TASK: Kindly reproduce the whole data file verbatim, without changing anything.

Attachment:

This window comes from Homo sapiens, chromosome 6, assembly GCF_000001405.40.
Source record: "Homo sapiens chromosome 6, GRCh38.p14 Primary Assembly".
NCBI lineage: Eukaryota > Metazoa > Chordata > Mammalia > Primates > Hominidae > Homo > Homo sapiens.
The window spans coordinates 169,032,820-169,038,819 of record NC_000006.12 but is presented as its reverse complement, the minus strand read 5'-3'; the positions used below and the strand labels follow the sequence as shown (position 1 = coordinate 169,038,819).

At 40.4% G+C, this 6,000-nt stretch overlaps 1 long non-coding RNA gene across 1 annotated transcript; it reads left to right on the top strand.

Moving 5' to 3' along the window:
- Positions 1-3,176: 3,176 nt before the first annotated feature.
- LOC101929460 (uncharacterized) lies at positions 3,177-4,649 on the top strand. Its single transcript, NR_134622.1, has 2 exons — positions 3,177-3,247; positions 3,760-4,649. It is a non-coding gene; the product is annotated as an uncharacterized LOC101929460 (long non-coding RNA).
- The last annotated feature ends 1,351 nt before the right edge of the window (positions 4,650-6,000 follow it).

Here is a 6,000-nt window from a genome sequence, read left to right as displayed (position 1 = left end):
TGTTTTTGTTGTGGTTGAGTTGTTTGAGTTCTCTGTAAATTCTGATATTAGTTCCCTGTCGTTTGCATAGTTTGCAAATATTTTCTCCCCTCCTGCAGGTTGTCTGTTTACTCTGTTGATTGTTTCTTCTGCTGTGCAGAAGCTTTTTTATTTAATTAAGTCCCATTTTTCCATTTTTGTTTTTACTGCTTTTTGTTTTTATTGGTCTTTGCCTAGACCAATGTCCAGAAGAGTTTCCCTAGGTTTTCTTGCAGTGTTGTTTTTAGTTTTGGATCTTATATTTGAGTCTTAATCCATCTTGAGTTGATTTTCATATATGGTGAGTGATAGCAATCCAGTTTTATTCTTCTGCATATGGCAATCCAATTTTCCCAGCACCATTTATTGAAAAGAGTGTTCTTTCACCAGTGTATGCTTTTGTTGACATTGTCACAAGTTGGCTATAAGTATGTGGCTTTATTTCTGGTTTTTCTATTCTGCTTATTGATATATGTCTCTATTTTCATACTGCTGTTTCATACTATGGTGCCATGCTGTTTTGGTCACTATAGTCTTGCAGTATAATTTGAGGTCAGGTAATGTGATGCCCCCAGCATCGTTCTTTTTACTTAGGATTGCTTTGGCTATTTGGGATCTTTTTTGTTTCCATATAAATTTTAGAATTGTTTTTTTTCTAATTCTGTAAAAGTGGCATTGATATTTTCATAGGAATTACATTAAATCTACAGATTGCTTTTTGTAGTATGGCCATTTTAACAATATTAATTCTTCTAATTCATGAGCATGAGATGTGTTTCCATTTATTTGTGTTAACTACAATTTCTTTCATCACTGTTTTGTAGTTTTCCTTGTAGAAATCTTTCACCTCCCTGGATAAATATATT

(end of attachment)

This window comes from Homo sapiens, chromosome 6, assembly GCF_000001405.40.
Source record: "Homo sapiens chromosome 6, GRCh38.p14 Primary Assembly".
NCBI lineage: Eukaryota > Metazoa > Chordata > Mammalia > Primates > Hominidae > Homo > Homo sapiens.
The window spans coordinates 169,032,820-169,038,819 of record NC_000006.12 but is presented as its reverse complement, the minus strand read 5'-3'; the positions used below and the strand labels follow the sequence as shown (position 1 = coordinate 169,038,819).

At 40.4% G+C, this 6,000-nt stretch overlaps 1 long non-coding RNA gene across 1 annotated transcript; it reads left to right on the top strand.

Moving 5' to 3' along the window:
- Positions 1-3,176: 3,176 nt before the first annotated feature.
- LOC101929460 (uncharacterized) lies at positions 3,177-4,649 on the top strand. Its single transcript, NR_134622.1, has 2 exons — positions 3,177-3,247; positions 3,760-4,649. It is a non-coding gene; the product is annotated as an uncharacterized LOC101929460 (long non-coding RNA).
- The last annotated feature ends 1,351 nt before the right edge of the window (positions 4,650-6,000 follow it).

Here is a 6,000-nt window from a genome sequence, read left to right as displayed (position 1 = left end):
TGTTTTTGTTGTGGTTGAGTTGTTTGAGTTCTCTGTAAATTCTGATATTAGTTCCCTGTCGTTTGCATAGTTTGCAAATATTTTCTCCCCTCCTGCAGGTTGTCTGTTTACTCTGTTGATTGTTTCTTCTGCTGTGCAGAAGCTTTTTTATTTAATTAAGTCCCATTTTTCCATTTTTGTTTTTACTGCTTTTTGTTTTTATTGGTCTTTGCCTAGACCAATGTCCAGAAGAGTTTCCCTAGGTTTTCTTGCAGTGTTGTTTTTAGTTTTGGATCTTATATTTGAGTCTTAATCCATCTTGAGTTGATTTTCATATATGGTGAGTGATAGCAATCCAGTTTTATTCTTCTGCATATGGCAATCCAATTTTCCCAGCACCATTTATTGAAAAGAGTGTTCTTTCACCAGTGTATGCTTTTGTTGACATTGTCACAAGTTGGCTATAAGTATGTGGCTTTATTTCTGGTTTTTCTATTCTGCTTATTGATATATGTCTCTATTTTCATACTGCTGTTTCATACTATGGTGCCATGCTGTTTTGGTCACTATAGTCTTGCAGTATAATTTGAGGTCAGGTAATGTGATGCCCCCAGCATCGTTCTTTTTACTTAGGATTGCTTTGGCTATTTGGGATCTTTTTTGTTTCCATATAAATTTTAGAATTGTTTTTTTTCTAATTCTGTAAAAGTGGCATTGATATTTTCATAGGAATTACATTAAATCTACAGATTGCTTTTTGTAGTATGGCCATTTTAACAATATTAATTCTTCTAATTCATGAGCATGAGATGTGTTTCCATTTATTTGTGTTAACTACAATTTCTTTCATCACTGTTTTGTAGTTTTCCTTGTAGAAATCTTTCACCTCCCTGGATAAATATATT